Cymbals Eat Guitars played the Hi-Dive a year and a half ago. At the time, I was amazed by their stage energy compared their album, Why There Are Mountains. Now they're making the rounds again after their latest release, Lenses Alien. Their touring support act, Hooray For Earth was a good fit with CEG's live sound. Local openers, A Mouthful of Thunder had a more mainstream indie rock sound, but they certainly did their part to warm up the crowd.
A Mouthful of ThunderA Mouthful of Thunder's indie rock set led off with an earnest, poppy sound. Stephen Till worked hard to show how invested he is in his lyrics, keeping his focus turned inward. The band was tight, sticking together through all song shifts. In particular, their dynamic changes were a treat as they could create a stripped down sound to fit the earnest mood of the vocals; then they could slowly build that up into a thick, more aggressive vibe.
The bass player's harmony vocals filled out the vocal range and balanced well with some of Till's plaintive singing. I wish I knew his name, because he brought a great attitude to the stage. While all of the guys were very competent musicians, the bass player's spontaneous smiles and engagement injected some much needed personality to the act.
Till did a fine job of singing, often bringing a dreamy quality to the songs. I also liked their guitar player. He had a stiff, awkward stage presence, looking a bit like Clark Kent, but his solos and fills were precise and interesting.
The most interesting song of the set was centered on percussion. The guitar player took over the keys and the keyboard player switched to a standing tom. He and the drummer set up a call and response that anchored the song. Trading rhythmic lines and paradiddles, their foundation supported a folky indie rock groove with moody keys and then propelled the song into a more intense space.
Hooray For EarthKicking off with a synth driven electro pop sound, Hooray for Earth quickly added enough grind to sabotage any thoughts of dreamy bounce. Instead, the sound thickened with heavy overtones that bordered on mind control.
Just like the synth pop start that seemed like a feint, the group's appearance was deceiving, too. A typical indie rock line up: guitar and drums and one guy pulling double duty on bass and keys. But the sound was anything but typical. First of all, the guitar was much more synth-like, using an octaver, harmonizer, and sampling to build brain burrowing synth textures. The vocals are also heavily processed with the harmonizer. Together, they show a lot of Adrian Belew influence, especially some of the heavier King Crimson work.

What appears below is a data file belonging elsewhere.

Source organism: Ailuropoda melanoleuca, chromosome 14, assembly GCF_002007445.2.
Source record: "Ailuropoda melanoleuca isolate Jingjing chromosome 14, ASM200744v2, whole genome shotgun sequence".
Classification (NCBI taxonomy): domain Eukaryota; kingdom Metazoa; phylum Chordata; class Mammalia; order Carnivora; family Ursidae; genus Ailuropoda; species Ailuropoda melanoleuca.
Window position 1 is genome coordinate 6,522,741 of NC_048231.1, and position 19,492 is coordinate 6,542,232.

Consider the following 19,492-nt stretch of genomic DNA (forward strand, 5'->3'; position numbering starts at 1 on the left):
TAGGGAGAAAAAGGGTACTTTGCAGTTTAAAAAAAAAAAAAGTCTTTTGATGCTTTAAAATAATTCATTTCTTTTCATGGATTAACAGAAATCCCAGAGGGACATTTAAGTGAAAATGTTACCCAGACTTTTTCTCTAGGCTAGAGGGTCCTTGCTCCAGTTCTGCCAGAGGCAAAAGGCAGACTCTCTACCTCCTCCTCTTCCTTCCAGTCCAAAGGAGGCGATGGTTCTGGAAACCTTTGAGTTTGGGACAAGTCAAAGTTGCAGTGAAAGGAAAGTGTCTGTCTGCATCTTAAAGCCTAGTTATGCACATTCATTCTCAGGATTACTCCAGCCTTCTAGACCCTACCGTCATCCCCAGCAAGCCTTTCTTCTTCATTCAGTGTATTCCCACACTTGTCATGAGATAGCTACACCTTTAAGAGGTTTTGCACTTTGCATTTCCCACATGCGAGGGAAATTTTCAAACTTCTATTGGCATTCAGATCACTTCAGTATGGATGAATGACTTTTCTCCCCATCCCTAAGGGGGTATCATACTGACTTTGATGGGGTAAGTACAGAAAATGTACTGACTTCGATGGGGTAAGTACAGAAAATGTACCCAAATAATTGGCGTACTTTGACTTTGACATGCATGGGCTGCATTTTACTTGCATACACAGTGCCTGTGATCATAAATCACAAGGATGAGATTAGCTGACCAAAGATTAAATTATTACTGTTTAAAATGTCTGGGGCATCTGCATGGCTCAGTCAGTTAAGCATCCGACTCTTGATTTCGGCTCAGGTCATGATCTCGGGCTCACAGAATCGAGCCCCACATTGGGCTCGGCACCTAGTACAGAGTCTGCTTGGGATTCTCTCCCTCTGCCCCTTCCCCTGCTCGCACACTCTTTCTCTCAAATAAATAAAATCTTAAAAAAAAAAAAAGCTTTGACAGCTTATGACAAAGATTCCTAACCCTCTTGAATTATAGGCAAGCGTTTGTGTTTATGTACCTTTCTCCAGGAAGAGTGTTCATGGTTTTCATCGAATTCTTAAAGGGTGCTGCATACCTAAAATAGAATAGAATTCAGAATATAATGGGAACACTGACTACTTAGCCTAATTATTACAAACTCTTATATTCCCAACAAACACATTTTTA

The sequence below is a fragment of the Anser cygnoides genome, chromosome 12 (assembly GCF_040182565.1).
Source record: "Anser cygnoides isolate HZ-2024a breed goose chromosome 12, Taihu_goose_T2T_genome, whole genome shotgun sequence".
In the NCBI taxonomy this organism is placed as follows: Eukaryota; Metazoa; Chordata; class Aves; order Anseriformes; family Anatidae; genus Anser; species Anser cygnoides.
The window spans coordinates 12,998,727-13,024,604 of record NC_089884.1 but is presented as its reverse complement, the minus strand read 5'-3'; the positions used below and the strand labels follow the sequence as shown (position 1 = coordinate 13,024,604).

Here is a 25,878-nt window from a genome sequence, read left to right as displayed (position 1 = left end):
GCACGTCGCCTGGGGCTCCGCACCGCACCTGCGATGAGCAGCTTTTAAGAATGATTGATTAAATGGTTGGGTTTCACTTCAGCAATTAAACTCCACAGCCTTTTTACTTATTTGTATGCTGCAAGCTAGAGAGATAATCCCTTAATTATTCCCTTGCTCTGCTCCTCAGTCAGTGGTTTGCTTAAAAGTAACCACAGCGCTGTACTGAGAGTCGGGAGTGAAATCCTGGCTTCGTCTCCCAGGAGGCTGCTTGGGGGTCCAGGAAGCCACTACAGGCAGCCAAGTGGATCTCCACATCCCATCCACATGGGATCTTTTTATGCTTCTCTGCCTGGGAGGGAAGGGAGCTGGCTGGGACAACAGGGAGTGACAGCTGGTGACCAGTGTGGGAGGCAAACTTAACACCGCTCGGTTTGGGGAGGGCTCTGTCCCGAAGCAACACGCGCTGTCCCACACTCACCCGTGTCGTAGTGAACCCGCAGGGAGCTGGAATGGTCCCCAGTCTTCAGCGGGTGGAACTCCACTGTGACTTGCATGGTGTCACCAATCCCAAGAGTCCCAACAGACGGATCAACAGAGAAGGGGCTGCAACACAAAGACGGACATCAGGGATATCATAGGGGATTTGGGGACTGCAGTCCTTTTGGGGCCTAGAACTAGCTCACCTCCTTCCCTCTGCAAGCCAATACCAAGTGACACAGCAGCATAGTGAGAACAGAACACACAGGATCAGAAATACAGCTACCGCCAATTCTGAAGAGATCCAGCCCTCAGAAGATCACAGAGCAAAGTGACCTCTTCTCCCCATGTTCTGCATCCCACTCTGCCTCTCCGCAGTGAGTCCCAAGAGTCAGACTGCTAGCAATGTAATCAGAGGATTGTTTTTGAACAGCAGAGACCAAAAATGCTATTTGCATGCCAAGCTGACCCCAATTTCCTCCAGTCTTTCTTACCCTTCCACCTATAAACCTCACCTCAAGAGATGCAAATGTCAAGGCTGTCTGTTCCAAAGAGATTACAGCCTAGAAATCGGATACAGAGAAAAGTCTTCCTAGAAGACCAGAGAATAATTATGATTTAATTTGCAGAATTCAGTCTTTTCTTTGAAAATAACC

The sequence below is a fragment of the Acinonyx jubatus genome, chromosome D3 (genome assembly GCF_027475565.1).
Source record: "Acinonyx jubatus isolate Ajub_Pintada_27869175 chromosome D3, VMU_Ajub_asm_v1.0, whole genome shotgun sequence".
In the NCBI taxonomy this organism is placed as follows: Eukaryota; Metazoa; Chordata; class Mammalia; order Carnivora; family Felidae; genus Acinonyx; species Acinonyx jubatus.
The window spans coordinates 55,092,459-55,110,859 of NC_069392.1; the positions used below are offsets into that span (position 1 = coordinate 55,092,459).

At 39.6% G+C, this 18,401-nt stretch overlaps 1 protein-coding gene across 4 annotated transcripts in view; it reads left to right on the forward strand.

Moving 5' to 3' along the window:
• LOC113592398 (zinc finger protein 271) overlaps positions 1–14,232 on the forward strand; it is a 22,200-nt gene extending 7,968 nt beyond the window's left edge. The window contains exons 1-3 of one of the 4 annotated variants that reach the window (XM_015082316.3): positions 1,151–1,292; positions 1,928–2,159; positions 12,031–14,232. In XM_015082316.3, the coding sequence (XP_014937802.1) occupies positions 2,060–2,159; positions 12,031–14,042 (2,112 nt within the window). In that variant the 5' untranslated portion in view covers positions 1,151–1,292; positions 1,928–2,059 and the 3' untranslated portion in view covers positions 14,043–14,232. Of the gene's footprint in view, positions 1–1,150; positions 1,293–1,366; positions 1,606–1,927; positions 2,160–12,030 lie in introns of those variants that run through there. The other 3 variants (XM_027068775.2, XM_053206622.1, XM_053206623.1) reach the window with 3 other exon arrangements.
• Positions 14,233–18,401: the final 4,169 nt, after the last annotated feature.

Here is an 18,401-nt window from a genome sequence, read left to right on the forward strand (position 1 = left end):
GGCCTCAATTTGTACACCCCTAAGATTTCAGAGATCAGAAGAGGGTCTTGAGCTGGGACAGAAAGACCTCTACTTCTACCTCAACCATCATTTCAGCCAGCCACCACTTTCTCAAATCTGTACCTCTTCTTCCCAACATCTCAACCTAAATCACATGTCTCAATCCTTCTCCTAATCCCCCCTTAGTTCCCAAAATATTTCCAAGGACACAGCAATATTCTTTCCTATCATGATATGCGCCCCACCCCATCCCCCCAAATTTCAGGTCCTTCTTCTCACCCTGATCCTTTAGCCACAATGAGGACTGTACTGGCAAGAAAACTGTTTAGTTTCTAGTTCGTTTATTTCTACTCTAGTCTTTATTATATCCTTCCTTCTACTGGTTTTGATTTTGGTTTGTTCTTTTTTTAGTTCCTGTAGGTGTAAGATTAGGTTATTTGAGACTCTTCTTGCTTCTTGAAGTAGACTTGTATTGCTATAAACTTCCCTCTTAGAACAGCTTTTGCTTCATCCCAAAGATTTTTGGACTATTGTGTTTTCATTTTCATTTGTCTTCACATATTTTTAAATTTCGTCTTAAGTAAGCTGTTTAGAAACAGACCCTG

This was tempered by Peter Gabriel style world-beat drumming. Emphasizing the kick drum over toms or snare, the beats melded with the ringing musical noise to create a hypnotic trance effect. With synth melting into looped guitar feedback or octaved guitar adding its own bass, Hooray for Earth had a surprisingly huge sound for a mere three piece band.
Despite the volume that treated my ear plugs with contempt, the effect of all this loud noise was not a cacophony. Instead, it channeled a cathartic intensity like an effective rolfing session. At the end of the set, I was drained, but satisfied.
Cymbals Eat GuitarsCymbals Eat Guitars started off the set with Indiana from Why There Are Mountains. Where the album version builds an anticipatory cloud of sound to launch the dreamy vocal start, the live version developed more slowly. A scattering of opening guitar notes was overcome by a wave of discordant keyboard angst. Swells of sound rose and fell for a good minute and a half before Joe D'Agostino started the vocals, letting the mood fully permeate. The texture of sound and longing in those first words touched me just like Trail of Dead.
They followed this up with an emotionally raw version of Plainclothes. D'Agostino's face locked tight as he forced the vocals out. Where Hooray for Earth built a thick wall of sound, CEG laid out a shimmery curtain of sparkling elements. Subtle tones resonated and echoed, acting as a conduit to transfer the band's intensity to the audience.
It was easy to focus on D'Agostino as he twisted and spastically jerked, then held himself tight to squeeze out more lyrics. But the rest of the band each contribute their necessary elements, whether it's Matt Whipple's melodic bass work, Brian Hamilton's noise manipulation behind the keys, or Matthew Miller's tight dynamic control on drums. D'Agostino and his songs are the centerpiece, but they wouldn't work without the well organized work of the the others.
As noisy and overwhelming that CEG's sound could get, it was always a controlled chaos. Mission critical to the songs and the mood, the band would demonstrate this when they dropped the dynamics to give focus to a particular section or lyric. That intensity is like splicing high tension wires. After a full hour's set, Cymbals Eat Guitars left the stage, drained but triumphant.
More photos on my Flickr.